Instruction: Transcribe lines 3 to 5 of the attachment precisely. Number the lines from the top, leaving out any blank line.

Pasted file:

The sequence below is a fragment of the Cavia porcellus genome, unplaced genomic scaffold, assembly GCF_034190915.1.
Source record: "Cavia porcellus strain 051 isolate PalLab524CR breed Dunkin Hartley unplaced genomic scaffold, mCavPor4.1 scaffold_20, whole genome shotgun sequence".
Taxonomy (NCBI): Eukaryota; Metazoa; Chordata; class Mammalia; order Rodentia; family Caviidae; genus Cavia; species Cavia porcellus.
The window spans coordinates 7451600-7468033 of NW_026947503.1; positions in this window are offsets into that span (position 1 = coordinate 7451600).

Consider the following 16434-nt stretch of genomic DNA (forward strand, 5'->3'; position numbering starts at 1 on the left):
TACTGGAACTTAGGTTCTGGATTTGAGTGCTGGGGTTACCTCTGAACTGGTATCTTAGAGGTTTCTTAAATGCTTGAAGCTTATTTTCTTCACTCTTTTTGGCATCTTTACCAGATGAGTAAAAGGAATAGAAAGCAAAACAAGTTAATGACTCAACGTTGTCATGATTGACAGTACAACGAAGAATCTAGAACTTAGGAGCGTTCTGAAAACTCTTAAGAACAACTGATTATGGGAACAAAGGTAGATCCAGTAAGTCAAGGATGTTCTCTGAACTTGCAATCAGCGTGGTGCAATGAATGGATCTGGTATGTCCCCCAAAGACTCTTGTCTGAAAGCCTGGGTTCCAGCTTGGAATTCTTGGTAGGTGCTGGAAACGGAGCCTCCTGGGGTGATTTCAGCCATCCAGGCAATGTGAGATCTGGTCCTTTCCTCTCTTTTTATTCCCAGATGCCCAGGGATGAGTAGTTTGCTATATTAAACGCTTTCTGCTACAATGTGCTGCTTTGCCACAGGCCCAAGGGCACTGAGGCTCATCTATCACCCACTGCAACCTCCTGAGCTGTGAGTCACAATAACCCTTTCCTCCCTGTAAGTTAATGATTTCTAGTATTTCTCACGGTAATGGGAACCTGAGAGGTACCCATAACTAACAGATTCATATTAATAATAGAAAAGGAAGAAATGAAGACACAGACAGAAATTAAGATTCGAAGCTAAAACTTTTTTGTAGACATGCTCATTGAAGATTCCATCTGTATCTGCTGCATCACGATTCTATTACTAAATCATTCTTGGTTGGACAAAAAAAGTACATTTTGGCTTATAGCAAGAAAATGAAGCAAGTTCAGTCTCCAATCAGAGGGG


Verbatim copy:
Taxonomy (NCBI): Eukaryota; Metazoa; Chordata; class Mammalia; order Rodentia; family Caviidae; genus Cavia; species Cavia porcellus.
The window spans coordinates 7451600-7468033 of NW_026947503.1; positions in this window are offsets into that span (position 1 = coordinate 7451600).

Consider the following 16434-nt stretch of genomic DNA (forward strand, 5'->3'; position numbering starts at 1 on the left):